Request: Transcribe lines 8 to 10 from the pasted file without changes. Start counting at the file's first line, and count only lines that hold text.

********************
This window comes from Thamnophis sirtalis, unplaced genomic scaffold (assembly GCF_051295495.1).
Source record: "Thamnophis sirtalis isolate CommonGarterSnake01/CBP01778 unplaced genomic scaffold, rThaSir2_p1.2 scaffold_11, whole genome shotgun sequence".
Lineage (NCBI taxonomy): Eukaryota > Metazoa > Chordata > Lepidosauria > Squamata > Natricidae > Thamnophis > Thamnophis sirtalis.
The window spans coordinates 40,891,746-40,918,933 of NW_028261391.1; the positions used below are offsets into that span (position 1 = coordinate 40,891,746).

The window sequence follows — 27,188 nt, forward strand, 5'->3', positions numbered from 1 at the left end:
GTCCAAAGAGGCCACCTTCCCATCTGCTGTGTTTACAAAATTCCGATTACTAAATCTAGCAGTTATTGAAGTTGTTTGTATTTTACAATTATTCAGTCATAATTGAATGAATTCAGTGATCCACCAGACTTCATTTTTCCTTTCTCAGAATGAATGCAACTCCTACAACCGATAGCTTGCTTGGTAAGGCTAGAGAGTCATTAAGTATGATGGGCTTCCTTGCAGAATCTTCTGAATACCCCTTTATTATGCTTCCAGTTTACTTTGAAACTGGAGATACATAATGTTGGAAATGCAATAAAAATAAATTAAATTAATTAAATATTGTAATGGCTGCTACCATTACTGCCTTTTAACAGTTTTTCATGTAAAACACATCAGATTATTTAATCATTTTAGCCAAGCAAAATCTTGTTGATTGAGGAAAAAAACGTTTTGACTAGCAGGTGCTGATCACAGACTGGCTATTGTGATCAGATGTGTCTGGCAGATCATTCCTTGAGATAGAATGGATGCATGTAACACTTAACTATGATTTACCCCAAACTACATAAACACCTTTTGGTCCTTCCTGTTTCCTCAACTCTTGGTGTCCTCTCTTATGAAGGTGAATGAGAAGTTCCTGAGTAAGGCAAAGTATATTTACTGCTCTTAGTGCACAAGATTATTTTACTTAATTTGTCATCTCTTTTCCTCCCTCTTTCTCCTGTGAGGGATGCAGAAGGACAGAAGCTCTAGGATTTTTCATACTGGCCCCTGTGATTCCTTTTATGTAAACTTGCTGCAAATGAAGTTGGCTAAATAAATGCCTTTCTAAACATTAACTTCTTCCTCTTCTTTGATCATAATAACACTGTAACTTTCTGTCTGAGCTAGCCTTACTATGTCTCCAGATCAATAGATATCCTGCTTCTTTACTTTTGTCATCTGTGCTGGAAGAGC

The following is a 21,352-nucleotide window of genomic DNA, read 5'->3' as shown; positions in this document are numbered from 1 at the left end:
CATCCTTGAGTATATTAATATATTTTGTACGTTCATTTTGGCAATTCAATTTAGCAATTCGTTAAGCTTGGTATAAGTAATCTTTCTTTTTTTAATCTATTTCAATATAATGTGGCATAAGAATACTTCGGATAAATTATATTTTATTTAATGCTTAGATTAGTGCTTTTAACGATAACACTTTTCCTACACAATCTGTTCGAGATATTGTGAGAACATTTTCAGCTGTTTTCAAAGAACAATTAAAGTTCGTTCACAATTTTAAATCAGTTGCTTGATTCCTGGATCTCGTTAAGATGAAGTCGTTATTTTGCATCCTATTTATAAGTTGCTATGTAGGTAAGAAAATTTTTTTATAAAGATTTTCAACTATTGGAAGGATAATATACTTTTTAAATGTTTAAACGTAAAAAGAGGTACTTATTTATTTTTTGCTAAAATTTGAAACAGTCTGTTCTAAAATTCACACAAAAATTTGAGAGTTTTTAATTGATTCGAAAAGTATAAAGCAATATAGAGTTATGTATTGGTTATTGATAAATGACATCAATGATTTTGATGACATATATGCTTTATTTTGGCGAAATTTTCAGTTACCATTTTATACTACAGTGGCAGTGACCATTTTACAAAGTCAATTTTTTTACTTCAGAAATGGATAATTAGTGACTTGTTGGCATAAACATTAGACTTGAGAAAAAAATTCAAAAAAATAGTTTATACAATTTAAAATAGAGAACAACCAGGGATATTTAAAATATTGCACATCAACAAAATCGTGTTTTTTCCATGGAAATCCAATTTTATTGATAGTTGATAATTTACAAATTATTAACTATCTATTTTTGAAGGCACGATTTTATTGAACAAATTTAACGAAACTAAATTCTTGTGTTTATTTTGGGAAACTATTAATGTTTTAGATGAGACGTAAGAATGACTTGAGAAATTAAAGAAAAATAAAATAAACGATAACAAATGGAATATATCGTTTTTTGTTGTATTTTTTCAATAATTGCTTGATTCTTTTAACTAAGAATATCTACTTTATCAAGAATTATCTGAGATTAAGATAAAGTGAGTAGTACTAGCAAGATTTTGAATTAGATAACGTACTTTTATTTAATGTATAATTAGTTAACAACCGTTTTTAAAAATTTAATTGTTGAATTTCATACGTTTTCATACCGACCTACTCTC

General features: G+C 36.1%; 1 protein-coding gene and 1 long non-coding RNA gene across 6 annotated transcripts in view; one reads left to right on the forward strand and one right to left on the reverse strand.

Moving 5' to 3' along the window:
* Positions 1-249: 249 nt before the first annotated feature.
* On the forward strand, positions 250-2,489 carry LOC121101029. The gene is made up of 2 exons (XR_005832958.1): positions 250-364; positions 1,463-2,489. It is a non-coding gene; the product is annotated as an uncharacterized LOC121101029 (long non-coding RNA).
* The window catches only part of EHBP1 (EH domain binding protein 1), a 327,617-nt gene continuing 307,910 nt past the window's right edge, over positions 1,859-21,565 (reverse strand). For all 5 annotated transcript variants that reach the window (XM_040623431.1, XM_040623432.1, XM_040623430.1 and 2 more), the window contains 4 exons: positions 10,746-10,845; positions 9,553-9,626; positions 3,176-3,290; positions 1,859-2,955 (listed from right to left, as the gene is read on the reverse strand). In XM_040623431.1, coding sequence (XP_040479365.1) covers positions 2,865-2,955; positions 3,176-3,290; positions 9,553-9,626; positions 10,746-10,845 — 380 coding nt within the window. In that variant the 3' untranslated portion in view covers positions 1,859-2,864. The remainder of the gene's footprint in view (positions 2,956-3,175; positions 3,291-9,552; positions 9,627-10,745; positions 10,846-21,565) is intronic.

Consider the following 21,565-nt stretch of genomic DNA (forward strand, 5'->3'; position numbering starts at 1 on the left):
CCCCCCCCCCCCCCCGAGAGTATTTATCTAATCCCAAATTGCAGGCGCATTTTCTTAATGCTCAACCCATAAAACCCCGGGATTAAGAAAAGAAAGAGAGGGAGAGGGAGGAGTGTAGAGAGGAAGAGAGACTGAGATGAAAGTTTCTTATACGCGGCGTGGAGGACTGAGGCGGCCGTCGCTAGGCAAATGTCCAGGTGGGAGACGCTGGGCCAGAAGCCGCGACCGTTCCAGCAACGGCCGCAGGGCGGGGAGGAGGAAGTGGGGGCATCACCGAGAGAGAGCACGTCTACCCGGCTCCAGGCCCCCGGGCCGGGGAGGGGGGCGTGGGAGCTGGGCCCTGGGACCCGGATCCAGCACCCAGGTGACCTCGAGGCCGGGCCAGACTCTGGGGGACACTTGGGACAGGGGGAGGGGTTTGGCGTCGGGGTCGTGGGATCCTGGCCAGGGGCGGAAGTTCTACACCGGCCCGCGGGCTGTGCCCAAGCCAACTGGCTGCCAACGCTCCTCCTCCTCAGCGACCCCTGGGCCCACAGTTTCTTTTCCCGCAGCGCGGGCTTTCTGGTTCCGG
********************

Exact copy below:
CATCCTTGAGTATATTAATATATTTTGTACGTTCATTTTGGCAATTCAATTTAGCAATTCGTTAAGCTTGGTATAAGTAATCTTTCTTTTTTTAATCTATTTCAATATAATGTGGCATAAGAATACTTCGGATAAATTATATTTTATTTAATGCTTAGATTAGTGCTTTTAACGATAACACTTTTCCTACACAATCTGTTCGAGATATTGTGAGAACATTTTCAGCTGTTTTCAAAGAACAATTAAAGTTCGTTCACAATTTTAAATCAGTTGCTTGATTCCTGGATCTCGTTAAGATGAAGTCGTTATTTTGCATCCTATTTATAAGTTGCTATGTAGGTAAGAAAATTTTTTTATAAAGATTTTCAACTATTGGAAGGATAATATACTTTTTAAATGTTTAAACGTAAAAAGAGGTACTTATTTATTTTTTGCTAAAATTTGAAACAGTCTGTTCTAAAATTCACACAAAAATTTGAGAGTTTTTAATTGATTCGAAAAGTATAAAGCAATATAGAGTTATGTATTGGTTATTGATAAATGACATCAATGATTTTGATGACATATATGCTTTATTTTGGCGAAATTTTCAGTTACCATTTTATACTACAGTGGCAGTGACCATTTTACAAAGTCAATTTTTTTACTTCAGAAATGGATAATTAGTGACTTGTTGGCATAAACATTAGACTTGAGAAAAAAATTCAAAAAAATAGTTTATACAATTTAAAATAGAGAACAACCAGGGATATTTAAAATATTGCACATCAACAAAATCGTGTTTTTTCCATGGAAATCCAATTTTATTGATAGTTGATAATTTACAAATTATTAACTATCTATTTTTGAAGGCACGATTTTATTGAACAAATTTAACGAAACTAAATTCTTGTGTTTATTTTGGGAAACTATTAATGTTTTAGATGAGACGTAAGAATGACTTGAGAAATTAAAGAAAAATAAAATAAACGATAACAAATGGAATATATCGTTTTTTGTTGTATTTTTTCAATAATTGCTTGATTCTTTTAACTAAGAATATCTACTTTATCAAGAATTATCTGAGATTAAGATAAAGTGAGTAGTACTAGCAAGATTTTGAATTAGATAACGTACTTTTATTTAATGTATAATTAGTTAACAACCGTTTTTAAAAATTTAATTGTTGAATTTCATACGTTTTCATACCGACCTACTCTC

General features: G+C 36.1%; 1 protein-coding gene and 1 long non-coding RNA gene across 6 annotated transcripts in view; one reads left to right on the forward strand and one right to left on the reverse strand.

Moving 5' to 3' along the window: